My Guardian piece on the Big Society Bank seems to have generated a fair amount of (mostly supportive) reaction so it my typically difficult way I want to start by partially disagreeing with myself. The Guardian’s sharp, engaging headline and intro serves to slightly over-emphasise my scepticism about the Big Society Bank. I am sceptical about the level of hype around the Big Society Bank – in both its current and New Labour incarnations – but I don’t think it’s a bad thing. In fact, I think it’s likely to be a broadly good thing (and the ideas shortlisted by Nesta all sound potentially valuable).
My main concern is that the Bank is likely to be a vehicle to perpetuate the misguided thinking on social enterprise finance that I discuss in the rest of the Guardian article. My contention is not that people coming up with ideas to achieve social change through new financial models is a bad thing, it’s that it’s a relative side issue in the discussions about how to support socially enterprising people to deliver positive social change in the UK.
At the start-up stage or in the early stages people need to work out whether there’s a need for what they do and whether there’s a market for it. Overdrafts can be very useful but generally, while I can think of lots of specific exceptions where a loan might be the right vehicle to undertake that process, these exceptions cover a very small percentage of the overall number of new or early-stage socially enterprising ventures in the UK right now.
Over recent years, it hasn’t been unusual to attend events on social enterprise finance where there’s been presentations from two, three, sometimes four different flavours of social enterprise loan fund but little or no mention of (declining in many sectors but still relatively extensive) grant opportunities or, more importantly, ways of getting up and running without significant start-up finance.
I agree with Rod Schwarz’s view that, in the case of the kinds of social enterprises that potentially would benefit from significant investment, a lack of social enterprise investment propositions is a bigger problem than lack of cash. And I also very much agree with the approach of Schwartz’s company, Clearly So, in seeking to match social businesses with people who are willing and able to provide the kind of finance that’s relevant to their specific needs – whether that’s donations, equity investments or loans. Loans are potentially helpful but they’re a tool, taking a loan is not a socially beneficial activity in itself.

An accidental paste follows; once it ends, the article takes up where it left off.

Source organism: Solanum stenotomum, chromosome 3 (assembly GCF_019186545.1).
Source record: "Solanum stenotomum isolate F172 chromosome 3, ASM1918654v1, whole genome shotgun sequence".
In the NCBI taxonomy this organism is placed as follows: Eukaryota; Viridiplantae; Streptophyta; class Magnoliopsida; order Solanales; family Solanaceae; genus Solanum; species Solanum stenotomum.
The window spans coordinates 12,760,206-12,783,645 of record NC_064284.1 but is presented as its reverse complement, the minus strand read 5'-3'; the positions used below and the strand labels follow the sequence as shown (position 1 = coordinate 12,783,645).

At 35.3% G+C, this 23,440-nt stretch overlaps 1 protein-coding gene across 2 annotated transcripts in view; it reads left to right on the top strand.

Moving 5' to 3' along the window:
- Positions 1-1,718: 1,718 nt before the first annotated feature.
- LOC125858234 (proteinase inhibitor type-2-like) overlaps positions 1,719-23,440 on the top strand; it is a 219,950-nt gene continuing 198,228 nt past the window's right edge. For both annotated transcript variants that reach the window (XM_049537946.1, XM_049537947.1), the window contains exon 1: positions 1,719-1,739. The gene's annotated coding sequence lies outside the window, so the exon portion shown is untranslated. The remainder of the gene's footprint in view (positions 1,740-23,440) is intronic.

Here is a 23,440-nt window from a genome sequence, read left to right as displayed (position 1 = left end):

Part of the trouble is that elements within the social enterprise lobby see the use of loan finance of proof of virility. Social enterprises take loans and pay them back because they’re real businesses not wussy charities that take just grants and spend them on helping people. And don’t we have a significant growth in turnover this year.
Social enterprises (or enterprising charities) striving to be sustainable businesses – or get as close to they can to being sustainable through trading – is a good thing. The problem is that the bit of it that really matters is being able to provide some goods and services that people want to buy. Specialist providers do offer something to businesses that have got there, need finance to get to the next level and can’t get it from mainstream banks – but the number of social enterprises in that position is far too small to justify seminars, conferences or flagship government policies.
While I accept that part of the difficulty is that you’re more likely to get a decent turnout at (even an ultimately useless) event called ‘how to get some money for your social enterprise’ than you are at event called ‘practical tips based on my really difficult experiences starting a social enterprise with no money’, I still think social enterprises support agencies, business support agencies and other state-funded advice providers have a major case to answer.
With the exception of SSE and Unltd, these organisations have shown a worrying lack of focus on either helping people to do stuff or putting them in touch with people who might be able to. I doubt this is through choice. It’s likely that it suited New Labour to fund a never-ending roadshow of mostly irrelevant financial products and inter-lobby networking. A key challenge for the current government is to make the Big Society Bank doesn’t contribute to more of the same.